Explaining the Armenian Genocide
When the Ottoman Empire entered World War I on Germany’s side in 1914, more than 15 million individuals—an ethnic mix of Kurds, Turks, and other groups—lived in Anatolia. Among them was a population of an estimated 2 million to 2.5 million Armenians, mostly concentrated in the six provinces of Eastern Anatolia, along what was quickly becoming the bloody front of Russo-Ottoman conflict.
By the war’s end, 90 percent of the empire’s Armenian population had disappeared, University of Michigan historian Ronald G. Suny explained in a Thursday seminar sponsored by Harvard’s Davis Center for Russian and Eurasian Studies. Within a few short months, they’d been slaughtered, driven into exile to face certain starvation in the deserts of modern-day Syria, or forcibly converted and assimilated into local Muslim communities.
“The word for what happened had not yet been invented,” Suny reflected. “At the time, those who needed a word borrowed it from the Bible, and called it holocaust. My great-grandparents were among the victims.” (His paternal grandfather, Grikor Mirzaian Suni, hailed today as a founder of modern Armenian music, escaped to Russia soon after the war began.)
Speaking to a room crowded with fellow scholars and members of the local Armenian community, Suny traced the historical causes of the 1915 genocide. His book “They Can Live in the Desert but Nowhere Else”: A History of the Armenian Genocide (Princeton) will appear in March; the following month marks the centennial of the genocide, commemorated on April 24, the date that Ottoman authorities began rounding up Armenian intellectuals in Istanbul.
Even a century later, the controversy surrounding the politicized memory of the genocide has meant that scholars themselves have paid relatively little attention to truly exploring its causes, Suny explained. Those who have denied that the events of 1915 constitute genocide—including the Turkish government—have often considered these massacres a purely “rational” effort to quell rebellion during a time of war. Historians on the other side, particularly Armenian scholars, have similarly “tended to shy away from explanation” of the genocide’s root causes, worried that any attempt to explore those causes risked shifting blame to victims of the Turkish policies.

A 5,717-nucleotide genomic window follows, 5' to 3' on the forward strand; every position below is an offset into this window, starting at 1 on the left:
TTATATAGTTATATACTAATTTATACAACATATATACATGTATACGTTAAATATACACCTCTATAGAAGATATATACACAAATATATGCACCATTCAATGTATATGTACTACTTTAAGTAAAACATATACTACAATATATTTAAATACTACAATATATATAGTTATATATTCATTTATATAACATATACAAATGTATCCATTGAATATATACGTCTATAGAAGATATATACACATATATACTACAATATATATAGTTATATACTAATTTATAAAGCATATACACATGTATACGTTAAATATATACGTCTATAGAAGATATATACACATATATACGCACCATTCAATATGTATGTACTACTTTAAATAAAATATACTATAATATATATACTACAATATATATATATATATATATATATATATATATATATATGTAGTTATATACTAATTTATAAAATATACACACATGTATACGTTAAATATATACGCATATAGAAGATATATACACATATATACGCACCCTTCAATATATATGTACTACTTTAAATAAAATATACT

The result, Suny thinks, has been an overreliance on a narrative of national conflict. “In the absence of explanation,” he asserted, “what you have is essentially an essentialist argument—that is: Turks are the kind of people who employ massacre and systematic killing to maintain their imperial dominance. It’s almost a racist argument.”
“I have a bias, as a historian, to look for more complicated explanations,” he reflected. On Thursday, he presented a theory of the genocide that attempts to reconstruct the mental, emotional, and social environment in which the reformist and nationalist Young Turks, who took power in 1908, saw massacre as a solution to the perceived, but largely imagined, threat of Armenian separatism. His explanation rejected the tendency to read the events of 1915 as a natural continuation of various instances of anti-Armenian violence in the previous two decades. Instead, the historian explored the specific mindset—what he called the “affective disposition”—of the leaders who instigated the genocide. In the context of war and a contracting empire, their resentment, fear, and anger curdled into a hatred so strong that mass killings were seen as a possible solution to the perceived threat of the Armenian community.
Ultimately, Suny argued, the genocide was an event contingent on the specific choices that leaders made, and the context in which they lived. “This argument doesn’t begin with primordial nations, inevitably confronting one another,” he concluded. In contrast, his work explores what he called “the moments of choice, when political actors could have acted differently, but decided instead to embark on a course that led to devastation and destruction.”